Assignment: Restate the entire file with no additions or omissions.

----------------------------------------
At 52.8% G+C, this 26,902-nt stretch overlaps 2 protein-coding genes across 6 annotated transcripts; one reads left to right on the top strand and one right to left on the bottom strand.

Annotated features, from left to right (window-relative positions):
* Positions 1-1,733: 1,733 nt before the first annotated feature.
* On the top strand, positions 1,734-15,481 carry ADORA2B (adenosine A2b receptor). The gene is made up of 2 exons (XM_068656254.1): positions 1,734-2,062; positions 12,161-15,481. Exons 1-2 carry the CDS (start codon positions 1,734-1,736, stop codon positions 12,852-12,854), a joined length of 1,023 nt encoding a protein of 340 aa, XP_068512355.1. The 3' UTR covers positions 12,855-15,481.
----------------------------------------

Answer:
At 52.8% G+C, this 26,902-nt stretch overlaps 2 protein-coding genes across 6 annotated transcripts; one reads left to right on the top strand and one right to left on the bottom strand.

Annotated features, from left to right (window-relative positions):
* Positions 1-1,733: 1,733 nt before the first annotated feature.
* On the top strand, positions 1,734-15,481 carry ADORA2B (adenosine A2b receptor). The gene is made up of 2 exons (XM_068656254.1): positions 1,734-2,062; positions 12,161-15,481. Exons 1-2 carry the CDS (start codon positions 1,734-1,736, stop codon positions 12,852-12,854), a joined length of 1,023 nt encoding a protein of 340 aa, XP_068512355.1. The 3' UTR covers positions 12,855-15,481.